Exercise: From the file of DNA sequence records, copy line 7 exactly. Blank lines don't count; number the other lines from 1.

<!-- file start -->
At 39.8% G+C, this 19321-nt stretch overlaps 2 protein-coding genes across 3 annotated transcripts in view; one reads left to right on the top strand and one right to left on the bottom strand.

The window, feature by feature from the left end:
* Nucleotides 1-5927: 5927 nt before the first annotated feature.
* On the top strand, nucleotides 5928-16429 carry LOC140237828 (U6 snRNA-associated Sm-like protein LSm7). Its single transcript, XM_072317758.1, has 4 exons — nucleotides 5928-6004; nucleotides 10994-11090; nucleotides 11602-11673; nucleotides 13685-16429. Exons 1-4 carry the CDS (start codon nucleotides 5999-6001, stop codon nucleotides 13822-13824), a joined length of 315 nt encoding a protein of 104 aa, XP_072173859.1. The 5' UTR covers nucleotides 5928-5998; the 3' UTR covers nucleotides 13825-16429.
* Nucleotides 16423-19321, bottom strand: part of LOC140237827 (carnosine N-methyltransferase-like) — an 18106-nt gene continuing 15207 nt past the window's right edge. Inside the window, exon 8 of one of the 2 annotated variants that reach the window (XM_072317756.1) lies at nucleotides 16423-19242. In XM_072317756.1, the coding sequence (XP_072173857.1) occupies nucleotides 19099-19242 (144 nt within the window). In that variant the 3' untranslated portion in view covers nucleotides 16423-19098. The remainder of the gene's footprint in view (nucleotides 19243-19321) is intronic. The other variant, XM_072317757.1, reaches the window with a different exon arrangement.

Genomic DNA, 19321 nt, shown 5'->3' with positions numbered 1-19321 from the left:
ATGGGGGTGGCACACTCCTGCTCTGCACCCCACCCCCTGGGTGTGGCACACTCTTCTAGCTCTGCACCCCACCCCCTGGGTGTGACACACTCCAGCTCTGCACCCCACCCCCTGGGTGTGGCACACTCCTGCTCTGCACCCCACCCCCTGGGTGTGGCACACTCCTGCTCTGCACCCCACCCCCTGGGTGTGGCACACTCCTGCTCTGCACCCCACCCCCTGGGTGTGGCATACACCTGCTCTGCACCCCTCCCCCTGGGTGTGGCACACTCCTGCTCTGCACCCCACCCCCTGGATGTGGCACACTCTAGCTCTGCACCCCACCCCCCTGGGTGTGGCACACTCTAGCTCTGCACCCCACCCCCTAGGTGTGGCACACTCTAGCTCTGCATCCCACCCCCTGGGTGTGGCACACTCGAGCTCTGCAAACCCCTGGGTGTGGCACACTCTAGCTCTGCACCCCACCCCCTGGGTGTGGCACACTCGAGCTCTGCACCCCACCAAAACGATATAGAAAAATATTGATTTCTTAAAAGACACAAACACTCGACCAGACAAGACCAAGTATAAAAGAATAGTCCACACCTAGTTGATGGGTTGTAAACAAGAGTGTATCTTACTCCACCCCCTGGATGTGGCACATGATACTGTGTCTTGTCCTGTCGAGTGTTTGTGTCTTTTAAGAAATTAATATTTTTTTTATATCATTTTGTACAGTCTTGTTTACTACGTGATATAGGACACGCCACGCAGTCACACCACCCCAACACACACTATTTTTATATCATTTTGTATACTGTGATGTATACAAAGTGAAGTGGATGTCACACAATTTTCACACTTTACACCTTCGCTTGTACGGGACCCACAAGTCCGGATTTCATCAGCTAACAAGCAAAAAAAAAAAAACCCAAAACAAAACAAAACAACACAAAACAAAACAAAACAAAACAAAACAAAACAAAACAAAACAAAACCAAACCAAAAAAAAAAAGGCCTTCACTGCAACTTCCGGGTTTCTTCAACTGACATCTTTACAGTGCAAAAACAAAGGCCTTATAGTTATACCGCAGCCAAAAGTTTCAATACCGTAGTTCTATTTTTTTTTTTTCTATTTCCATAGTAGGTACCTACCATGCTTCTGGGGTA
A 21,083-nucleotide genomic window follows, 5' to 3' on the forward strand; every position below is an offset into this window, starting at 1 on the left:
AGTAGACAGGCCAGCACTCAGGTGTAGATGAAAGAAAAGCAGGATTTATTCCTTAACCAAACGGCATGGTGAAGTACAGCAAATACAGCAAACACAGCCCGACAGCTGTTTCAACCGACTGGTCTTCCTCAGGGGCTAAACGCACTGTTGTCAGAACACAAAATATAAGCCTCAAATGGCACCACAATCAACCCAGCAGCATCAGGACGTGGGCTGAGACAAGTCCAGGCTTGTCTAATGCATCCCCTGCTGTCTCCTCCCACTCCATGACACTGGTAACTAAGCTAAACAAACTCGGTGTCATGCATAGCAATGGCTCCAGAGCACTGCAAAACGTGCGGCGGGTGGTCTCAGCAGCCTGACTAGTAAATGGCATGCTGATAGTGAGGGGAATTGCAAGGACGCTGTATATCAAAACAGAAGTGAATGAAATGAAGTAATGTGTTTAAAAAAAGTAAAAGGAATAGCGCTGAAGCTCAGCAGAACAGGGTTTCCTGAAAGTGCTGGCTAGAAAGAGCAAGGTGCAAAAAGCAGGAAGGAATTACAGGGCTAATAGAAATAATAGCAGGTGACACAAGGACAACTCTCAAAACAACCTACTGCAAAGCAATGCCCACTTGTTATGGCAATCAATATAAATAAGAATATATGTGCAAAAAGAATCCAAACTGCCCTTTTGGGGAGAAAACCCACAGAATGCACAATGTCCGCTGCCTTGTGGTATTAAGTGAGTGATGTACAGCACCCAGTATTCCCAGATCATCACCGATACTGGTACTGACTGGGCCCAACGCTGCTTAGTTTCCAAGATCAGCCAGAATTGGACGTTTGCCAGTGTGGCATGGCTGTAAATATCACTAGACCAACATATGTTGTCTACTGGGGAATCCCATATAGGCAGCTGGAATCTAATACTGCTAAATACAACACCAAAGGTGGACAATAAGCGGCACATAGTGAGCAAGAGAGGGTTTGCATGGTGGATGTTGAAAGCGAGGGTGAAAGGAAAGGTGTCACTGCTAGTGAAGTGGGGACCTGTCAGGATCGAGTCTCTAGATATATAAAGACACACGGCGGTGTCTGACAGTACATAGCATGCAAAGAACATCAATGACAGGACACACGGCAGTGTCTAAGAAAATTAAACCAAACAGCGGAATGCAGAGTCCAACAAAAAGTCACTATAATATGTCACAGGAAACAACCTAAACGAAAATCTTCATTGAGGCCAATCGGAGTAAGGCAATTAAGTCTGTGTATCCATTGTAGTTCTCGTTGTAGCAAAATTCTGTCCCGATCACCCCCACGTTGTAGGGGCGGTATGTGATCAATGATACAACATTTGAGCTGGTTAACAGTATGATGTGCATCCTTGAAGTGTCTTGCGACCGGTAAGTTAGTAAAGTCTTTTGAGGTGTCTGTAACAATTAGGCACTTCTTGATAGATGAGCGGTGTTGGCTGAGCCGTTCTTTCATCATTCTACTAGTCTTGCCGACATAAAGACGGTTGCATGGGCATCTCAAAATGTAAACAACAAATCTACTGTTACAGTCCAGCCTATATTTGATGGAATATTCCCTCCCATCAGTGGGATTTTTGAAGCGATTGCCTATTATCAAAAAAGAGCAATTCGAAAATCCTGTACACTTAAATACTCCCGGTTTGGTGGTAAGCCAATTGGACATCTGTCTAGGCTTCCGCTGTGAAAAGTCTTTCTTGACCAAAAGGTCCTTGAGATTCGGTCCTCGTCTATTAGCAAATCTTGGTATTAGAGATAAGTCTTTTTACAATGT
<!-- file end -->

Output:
ATGGGGGTGGCACACTCCTGCTCTGCACCCCACCCCCTGGGTGTGGCACACTCTTCTAGCTCTGCACCCCACCCCCTGGGTGTGACACACTCCAGCTCTGCACCCCACCCCCTGGGTGTGGCACACTCCTGCTCTGCACCCCACCCCCTGGGTGTGGCACACTCCTGCTCTGCACCCCACCCCCTGGGTGTGGCACACTCCTGCTCTGCACCCCACCCCCTGGGTGTGGCATACACCTGCTCTGCACCCCTCCCCCTGGGTGTGGCACACTCCTGCTCTGCACCCCACCCCCTGGATGTGGCACACTCTAGCTCTGCACCCCACCCCCCTGGGTGTGGCACACTCTAGCTCTGCACCCCACCCCCTAGGTGTGGCACACTCTAGCTCTGCATCCCACCCCCTGGGTGTGGCACACTCGAGCTCTGCAAACCCCTGGGTGTGGCACACTCTAGCTCTGCACCCCACCCCCTGGGTGTGGCACACTCGAGCTCTGCACCCCACCAAAACGATATAGAAAAATATTGATTTCTTAAAAGACACAAACACTCGACCAGACAAGACCAAGTATAAAAGAATAGTCCACACCTAGTTGATGGGTTGTAAACAAGAGTGTATCTTACTCCACCCCCTGGATGTGGCACATGATACTGTGTCTTGTCCTGTCGAGTGTTTGTGTCTTTTAAGAAATTAATATTTTTTTTATATCATTTTGTACAGTCTTGTTTACTACGTGATATAGGACACGCCACGCAGTCACACCACCCCAACACACACTATTTTTATATCATTTTGTATACTGTGATGTATACAAAGTGAAGTGGATGTCACACAATTTTCACACTTTACACCTTCGCTTGTACGGGACCCACAAGTCCGGATTTCATCAGCTAACAAGCAAAAAAAAAAAAACCCAAAACAAAACAAAACAACACAAAACAAAACAAAACAAAACAAAACAAAACAAAACAAAACAAAACCAAACCAAAAAAAAAAAGGCCTTCACTGCAACTTCCGGGTTTCTTCAACTGACATCTTTACAGTGCAAAAACAAAGGCCTTATAGTTATACCGCAGCCAAAAGTTTCAATACCGTAGTTCTATTTTTTTTTTTTCTATTTCCATAGTAGGTACCTACCATGCTTCTGGGGTA